27. Behold, I will watch over them for evil, and not for good; and all the men of Judah that are in the land of Egypt shall be consumed by the sword and by the famine, until there be an end of them.
27. Ecce ego vigilo super eos in malum, et non in bonum; et consumentur omnes viri (omnis vir, ad verbum) Jehudah, quicunque sunt in terra Aegypti gladio et fame usque dum consumantur (est quidem, aliud verbum, sed ejusdem significationis.)
Here he more dearly expresses what he had said in the last verse, that none of the Jews would remain alive in Egypt. He now then points out the manner, even because he would not cease to consume them until they wholly perished and were brought to final ruin. He had said, No more shall my name be called, nor shall the Jews in Egypt swear, Live doth Jehovah; and why? because I will destroy them all, so that there will be none remaining in Egypt to pollute under a false pretense my name.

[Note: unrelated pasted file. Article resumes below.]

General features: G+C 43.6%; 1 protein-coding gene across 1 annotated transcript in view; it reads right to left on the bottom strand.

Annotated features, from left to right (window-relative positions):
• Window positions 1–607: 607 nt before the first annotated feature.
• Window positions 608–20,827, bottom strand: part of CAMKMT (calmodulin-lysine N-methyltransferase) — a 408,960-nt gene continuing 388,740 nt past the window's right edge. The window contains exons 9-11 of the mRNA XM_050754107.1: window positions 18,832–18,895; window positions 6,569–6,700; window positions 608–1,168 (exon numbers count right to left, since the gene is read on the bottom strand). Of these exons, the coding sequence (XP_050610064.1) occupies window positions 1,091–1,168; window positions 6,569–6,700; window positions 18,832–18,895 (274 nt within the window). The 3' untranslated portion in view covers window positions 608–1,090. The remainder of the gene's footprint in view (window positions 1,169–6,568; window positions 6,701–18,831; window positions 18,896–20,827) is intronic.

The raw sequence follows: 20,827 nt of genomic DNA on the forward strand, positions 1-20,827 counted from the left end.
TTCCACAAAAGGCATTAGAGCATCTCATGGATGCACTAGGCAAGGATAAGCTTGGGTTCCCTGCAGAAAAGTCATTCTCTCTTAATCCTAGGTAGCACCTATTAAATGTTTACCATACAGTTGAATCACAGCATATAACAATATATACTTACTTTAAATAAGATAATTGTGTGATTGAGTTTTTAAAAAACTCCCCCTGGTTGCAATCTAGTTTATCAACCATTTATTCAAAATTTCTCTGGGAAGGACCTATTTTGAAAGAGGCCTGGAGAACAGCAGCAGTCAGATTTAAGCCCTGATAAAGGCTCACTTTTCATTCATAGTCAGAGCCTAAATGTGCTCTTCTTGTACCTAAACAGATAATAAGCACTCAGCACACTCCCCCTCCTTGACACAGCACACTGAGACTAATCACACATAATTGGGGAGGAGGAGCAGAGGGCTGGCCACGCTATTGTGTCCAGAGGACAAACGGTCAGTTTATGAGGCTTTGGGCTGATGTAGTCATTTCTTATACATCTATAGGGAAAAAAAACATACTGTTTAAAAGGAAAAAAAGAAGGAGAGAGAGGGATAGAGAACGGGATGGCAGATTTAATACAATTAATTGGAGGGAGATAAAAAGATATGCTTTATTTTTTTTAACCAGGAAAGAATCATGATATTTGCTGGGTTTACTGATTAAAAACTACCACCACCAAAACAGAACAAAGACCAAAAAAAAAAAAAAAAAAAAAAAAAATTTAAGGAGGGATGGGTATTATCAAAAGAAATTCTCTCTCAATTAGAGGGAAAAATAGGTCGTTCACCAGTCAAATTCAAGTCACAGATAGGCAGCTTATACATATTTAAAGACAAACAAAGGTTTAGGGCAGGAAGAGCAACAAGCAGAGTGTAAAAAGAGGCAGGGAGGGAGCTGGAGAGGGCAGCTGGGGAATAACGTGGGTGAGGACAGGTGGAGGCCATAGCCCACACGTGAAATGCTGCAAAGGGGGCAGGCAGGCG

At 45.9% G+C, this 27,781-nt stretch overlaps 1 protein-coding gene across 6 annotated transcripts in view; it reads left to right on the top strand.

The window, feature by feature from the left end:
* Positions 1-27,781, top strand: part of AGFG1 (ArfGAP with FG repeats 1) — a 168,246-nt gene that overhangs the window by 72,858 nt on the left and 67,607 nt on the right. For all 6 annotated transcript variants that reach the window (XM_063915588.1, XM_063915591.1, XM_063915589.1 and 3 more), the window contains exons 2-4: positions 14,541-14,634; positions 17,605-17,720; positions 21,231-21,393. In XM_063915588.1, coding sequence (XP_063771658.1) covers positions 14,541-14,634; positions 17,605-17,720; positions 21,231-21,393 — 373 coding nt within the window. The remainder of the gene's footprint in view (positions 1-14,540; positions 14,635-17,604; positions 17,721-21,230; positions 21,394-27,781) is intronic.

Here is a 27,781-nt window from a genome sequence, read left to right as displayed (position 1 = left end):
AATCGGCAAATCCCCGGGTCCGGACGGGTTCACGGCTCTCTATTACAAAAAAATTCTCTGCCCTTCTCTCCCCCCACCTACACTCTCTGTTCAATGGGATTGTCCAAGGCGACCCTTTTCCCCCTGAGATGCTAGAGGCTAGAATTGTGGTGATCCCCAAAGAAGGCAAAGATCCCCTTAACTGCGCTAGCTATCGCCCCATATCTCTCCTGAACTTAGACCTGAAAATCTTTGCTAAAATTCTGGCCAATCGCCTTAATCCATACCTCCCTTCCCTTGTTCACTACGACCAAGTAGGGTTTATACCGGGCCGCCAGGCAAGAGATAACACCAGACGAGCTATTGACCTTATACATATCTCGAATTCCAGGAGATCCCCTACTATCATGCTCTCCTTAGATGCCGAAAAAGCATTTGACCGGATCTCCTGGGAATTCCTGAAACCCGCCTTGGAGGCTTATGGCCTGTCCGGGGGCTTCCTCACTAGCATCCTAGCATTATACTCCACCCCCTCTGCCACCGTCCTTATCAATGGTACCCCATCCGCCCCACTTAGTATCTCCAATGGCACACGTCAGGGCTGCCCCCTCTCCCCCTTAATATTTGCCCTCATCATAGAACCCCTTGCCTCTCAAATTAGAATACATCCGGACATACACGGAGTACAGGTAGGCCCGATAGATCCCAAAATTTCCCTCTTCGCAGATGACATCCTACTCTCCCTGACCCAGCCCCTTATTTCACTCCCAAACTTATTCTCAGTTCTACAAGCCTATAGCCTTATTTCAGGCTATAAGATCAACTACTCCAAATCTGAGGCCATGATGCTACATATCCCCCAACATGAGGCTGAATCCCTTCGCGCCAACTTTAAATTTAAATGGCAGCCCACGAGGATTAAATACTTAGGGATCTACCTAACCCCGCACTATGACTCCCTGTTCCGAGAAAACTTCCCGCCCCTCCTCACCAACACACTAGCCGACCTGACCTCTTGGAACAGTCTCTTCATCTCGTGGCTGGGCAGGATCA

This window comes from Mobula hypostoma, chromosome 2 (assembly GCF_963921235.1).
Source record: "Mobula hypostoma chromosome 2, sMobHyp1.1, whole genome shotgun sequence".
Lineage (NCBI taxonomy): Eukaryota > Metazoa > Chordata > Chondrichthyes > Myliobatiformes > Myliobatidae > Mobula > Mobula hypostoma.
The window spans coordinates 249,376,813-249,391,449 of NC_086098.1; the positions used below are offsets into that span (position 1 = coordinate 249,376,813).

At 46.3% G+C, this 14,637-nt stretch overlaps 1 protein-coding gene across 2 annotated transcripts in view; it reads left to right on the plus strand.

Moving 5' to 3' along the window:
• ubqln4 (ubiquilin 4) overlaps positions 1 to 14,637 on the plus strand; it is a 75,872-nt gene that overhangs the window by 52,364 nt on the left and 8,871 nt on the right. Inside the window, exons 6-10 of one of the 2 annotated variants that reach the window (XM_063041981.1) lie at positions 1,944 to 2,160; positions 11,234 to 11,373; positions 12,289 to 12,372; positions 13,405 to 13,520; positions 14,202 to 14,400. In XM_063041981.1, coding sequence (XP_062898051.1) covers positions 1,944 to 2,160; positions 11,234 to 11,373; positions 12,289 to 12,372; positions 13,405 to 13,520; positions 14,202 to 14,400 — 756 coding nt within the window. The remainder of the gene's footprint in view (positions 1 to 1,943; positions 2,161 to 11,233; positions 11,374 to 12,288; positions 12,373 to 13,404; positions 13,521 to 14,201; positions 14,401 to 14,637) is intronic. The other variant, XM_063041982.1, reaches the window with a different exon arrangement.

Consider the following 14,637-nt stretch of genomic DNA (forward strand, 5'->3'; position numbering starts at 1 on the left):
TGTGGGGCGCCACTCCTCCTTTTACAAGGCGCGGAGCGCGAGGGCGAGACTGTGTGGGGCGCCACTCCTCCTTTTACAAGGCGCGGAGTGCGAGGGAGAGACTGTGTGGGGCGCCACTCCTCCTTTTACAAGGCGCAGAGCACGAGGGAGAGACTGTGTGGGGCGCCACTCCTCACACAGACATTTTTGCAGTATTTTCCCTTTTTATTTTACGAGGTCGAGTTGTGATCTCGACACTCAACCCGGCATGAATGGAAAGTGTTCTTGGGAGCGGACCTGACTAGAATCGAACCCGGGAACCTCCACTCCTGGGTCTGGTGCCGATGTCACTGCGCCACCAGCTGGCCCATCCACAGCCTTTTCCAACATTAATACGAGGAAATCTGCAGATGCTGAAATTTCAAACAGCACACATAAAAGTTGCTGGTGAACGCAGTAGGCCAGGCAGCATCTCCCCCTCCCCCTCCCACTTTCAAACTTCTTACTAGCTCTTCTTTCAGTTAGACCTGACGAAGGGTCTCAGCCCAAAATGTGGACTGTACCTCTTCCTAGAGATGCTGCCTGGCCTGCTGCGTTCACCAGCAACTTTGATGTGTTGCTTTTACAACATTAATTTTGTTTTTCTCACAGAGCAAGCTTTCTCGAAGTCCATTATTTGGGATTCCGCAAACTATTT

I will watch over them, he says, for evil and not for good. This mode of speaking we have observed elsewhere, and explained why the Prophets spoke thus, even because hypocrites, though they think God cares not for human affairs, and imagine that he sleeps in heaven, and hence audaciously provoke him, as though they were fugitives and their purpose hid from God, yet boast of God's providence, and pretend that they acquiesce confidently in him. For this reason the Prophet answered, that God watched indeed, but not for good. We then perceive the object of the Prophet; he derided the presumption of the people, who thought that God had a care for their safety. He then says, that God indeed does not sleep, but that this would bring no benefit to hypocrites; for though God watches as a father to preserve his own people, he yet watches as a judge to destroy all the ungodly. It follows, --